Top Ten Most Liked Spine Surgeons on the Internet – July 2016

2016 Spine Surgeons to Know list – January 2016

2014 Spine Specialists to know list – September 2014

One of Ten Leaders of Certified Spine Programs – December 2011

 

The Best Orthopedics in Tampa

The information provided on this website does not provide or should be considered medical advice. It is not a substitute for diagnosis or treatment of any condition. The information provided is for informational purposes only. You should not rely solely on the information provided on this website in making a decision to pursue a specific treatment or advice. You should consult directly with a professional healthcare provider.

As a condition of using the information on this website, ShimSpine and its physicians are not responsible for any advice, diagnosis, treatment or outcome you may obtain.

ShimSpine.com is completely self-funded. No outside funds are accepted or used. This website does not utilize paid advertising as a source of revenue.
Outpatient Spine Surgery Considerations. www.Spine-Health.com. January 2016.

What is Spinal Stenosis? www.Spine-Health.com. October 2015.

Surgeon insights on the Changing Landscape of Orthopedic Care. OrthopedicToday. June 2014

Chapter 33: Interspinous Spacers. Shim JH, Mazza JS, Kim DH Published in Minimally Invasive Percutaneous Spinal Techniques. Elsevier Health Sciences, Philadelphia, Pennsylvania. (Published 2011)

Chapter 35: Minimally Invasive Percutaneous Lumbar Fusion Technique.Shim JH, Mazza JS, Kim DH Published in Minimally Invasive Percutaneous Spinal Techniques. Elsevier Health Sciences, Philadelphia, Pennsylvania. (Published 2011)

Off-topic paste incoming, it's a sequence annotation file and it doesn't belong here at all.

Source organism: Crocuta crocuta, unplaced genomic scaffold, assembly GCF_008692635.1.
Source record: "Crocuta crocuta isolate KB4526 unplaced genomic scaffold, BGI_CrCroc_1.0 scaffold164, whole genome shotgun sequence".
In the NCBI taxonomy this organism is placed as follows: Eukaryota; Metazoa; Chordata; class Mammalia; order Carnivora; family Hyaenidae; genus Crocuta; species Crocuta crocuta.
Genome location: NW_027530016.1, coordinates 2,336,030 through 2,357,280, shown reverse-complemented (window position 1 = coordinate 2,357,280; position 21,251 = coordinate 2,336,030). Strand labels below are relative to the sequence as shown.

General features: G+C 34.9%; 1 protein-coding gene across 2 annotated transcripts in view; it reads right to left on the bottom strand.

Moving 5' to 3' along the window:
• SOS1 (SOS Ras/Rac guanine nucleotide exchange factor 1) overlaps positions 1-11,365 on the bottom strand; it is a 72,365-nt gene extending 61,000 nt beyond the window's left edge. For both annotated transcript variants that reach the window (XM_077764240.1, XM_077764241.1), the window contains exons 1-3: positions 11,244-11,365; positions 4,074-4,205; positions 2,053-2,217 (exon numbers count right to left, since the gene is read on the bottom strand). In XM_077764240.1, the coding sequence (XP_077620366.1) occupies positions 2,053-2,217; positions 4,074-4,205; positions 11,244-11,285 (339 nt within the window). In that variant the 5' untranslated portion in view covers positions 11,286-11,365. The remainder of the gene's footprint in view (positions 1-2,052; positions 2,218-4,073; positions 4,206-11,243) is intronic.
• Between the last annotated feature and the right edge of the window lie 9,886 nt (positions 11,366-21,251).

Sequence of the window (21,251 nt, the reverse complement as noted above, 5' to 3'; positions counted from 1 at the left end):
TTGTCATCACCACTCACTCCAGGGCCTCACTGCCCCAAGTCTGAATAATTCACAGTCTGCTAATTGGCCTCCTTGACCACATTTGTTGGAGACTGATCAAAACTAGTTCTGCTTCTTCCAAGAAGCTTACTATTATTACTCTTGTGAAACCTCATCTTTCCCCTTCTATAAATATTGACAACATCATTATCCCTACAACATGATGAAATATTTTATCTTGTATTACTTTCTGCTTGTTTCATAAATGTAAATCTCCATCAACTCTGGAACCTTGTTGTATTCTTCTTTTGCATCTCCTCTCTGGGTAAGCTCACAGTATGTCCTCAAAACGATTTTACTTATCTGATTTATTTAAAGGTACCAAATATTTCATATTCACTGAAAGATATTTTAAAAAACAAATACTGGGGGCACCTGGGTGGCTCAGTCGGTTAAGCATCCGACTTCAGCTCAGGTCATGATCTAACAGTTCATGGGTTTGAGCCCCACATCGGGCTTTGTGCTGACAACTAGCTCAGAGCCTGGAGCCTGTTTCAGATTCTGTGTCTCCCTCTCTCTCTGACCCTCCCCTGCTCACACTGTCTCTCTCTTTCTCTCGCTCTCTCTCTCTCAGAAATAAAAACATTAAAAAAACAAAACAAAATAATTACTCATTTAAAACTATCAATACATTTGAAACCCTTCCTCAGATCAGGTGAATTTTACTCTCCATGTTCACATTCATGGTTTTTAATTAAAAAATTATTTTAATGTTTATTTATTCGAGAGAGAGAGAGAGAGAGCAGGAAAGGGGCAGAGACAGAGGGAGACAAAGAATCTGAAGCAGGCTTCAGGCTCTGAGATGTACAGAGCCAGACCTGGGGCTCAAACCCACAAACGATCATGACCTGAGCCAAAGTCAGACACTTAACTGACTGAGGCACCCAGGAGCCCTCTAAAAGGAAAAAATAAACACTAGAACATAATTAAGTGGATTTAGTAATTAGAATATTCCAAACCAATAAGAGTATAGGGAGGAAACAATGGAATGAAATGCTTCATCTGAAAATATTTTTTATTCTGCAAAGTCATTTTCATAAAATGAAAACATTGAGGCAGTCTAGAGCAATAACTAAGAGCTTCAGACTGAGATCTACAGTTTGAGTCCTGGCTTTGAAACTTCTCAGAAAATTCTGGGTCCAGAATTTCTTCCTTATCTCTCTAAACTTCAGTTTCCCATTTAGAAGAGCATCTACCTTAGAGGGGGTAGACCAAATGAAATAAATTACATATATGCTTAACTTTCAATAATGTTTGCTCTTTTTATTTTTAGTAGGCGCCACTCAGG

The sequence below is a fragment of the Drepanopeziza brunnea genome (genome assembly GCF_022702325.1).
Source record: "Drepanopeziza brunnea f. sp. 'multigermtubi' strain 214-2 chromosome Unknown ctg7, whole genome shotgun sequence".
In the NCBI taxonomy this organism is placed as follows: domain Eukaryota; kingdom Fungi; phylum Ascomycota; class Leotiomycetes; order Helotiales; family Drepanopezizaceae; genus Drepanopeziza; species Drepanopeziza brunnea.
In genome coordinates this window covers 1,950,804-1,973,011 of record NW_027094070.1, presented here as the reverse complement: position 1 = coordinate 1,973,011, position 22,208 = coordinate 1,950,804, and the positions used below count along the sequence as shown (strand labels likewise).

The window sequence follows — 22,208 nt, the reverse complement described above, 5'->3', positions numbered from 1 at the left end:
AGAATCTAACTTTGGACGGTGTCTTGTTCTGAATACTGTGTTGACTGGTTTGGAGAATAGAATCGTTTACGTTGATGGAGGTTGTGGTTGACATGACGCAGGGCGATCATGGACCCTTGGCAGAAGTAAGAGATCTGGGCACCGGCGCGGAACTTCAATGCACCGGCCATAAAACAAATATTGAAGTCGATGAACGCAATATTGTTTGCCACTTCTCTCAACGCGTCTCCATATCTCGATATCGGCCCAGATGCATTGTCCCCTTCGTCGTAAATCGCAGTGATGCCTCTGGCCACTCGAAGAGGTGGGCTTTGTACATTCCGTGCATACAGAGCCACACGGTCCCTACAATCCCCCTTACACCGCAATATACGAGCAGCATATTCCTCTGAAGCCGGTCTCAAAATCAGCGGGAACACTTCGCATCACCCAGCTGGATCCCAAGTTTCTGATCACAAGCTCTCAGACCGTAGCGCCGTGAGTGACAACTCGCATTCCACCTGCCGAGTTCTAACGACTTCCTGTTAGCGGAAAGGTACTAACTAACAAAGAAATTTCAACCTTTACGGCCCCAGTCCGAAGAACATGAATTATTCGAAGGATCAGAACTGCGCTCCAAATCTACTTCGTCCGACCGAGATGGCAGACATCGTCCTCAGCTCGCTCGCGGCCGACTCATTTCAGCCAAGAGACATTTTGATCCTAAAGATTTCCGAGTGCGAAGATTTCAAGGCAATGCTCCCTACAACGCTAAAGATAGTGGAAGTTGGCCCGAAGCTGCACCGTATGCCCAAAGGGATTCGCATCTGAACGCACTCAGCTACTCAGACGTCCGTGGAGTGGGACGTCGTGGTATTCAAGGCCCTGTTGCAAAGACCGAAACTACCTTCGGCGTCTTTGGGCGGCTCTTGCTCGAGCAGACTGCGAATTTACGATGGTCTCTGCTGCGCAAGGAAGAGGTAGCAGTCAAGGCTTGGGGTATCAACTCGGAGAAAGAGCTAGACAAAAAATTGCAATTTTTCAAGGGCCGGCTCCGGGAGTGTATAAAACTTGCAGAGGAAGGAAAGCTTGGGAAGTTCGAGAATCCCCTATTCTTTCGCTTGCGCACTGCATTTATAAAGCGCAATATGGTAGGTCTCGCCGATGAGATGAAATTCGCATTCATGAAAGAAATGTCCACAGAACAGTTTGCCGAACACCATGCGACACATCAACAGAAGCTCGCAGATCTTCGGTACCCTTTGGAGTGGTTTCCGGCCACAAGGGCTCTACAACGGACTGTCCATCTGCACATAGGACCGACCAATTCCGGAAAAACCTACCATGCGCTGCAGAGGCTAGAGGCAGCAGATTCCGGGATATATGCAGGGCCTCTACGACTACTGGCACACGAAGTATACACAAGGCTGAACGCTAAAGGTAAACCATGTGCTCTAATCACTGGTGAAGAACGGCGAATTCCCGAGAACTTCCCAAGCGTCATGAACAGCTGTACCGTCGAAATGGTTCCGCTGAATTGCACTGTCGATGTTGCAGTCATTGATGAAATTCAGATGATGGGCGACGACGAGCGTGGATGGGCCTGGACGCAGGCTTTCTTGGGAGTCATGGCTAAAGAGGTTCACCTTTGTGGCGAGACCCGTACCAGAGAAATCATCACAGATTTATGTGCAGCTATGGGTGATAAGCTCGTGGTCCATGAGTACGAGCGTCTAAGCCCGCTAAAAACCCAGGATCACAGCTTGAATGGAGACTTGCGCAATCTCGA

March 2010 Minimally Invasive Transforaminal Lumbar Interbody Fusion American Academy of Orthopaedic Surgeons Annual Meeting New Orleans, Louisiana February 2010

February 2010 A Review of Dynamic Stabilization in the Lumbar Spine Selby Spine Symposium; Park City, Utah

November 2009 Lumbar Spinal Stenosis Community Based Lecture; Tampa, Florida

September 2009 Instructor/Proctor Minimally Invasive Lumbar Cadaver Lab; Tampa, Florida

February 2009 New Spinal Technology: Cervical Disc Replacement and Interspinous Spacers. Selby Spine Symposium; Park City, Utah

February 2008 The Degenerative Spine: The Role of Dynamic Lumbar Stablization and Interspinous Spacers Selby Spine Symposium; Park City, Utah

October 2008 Emerging Technology and Techniques in Spinal Surgery Orthopaedics in the 21st Century Symposium; Morton Plant Mease Healthcare; Largo, Florida

September 2007 Emerging Technology in Spinal Surgery Orthopaedics in the 21st Century Symposium; Morton Plant Mease Healthcare; Largo, Florida

October 2006 Emerging Technology and Techniques in Spinal Surgery Orthopaedics in the 21st Century Symposium; Morton Plant Mease Healthcare; Largo, Florida

May 2005 The Role of Kyphoplasty in the Treatment of Vertebral Compression Fractures Mease Neurosciences Symposium; Clearwater, Florida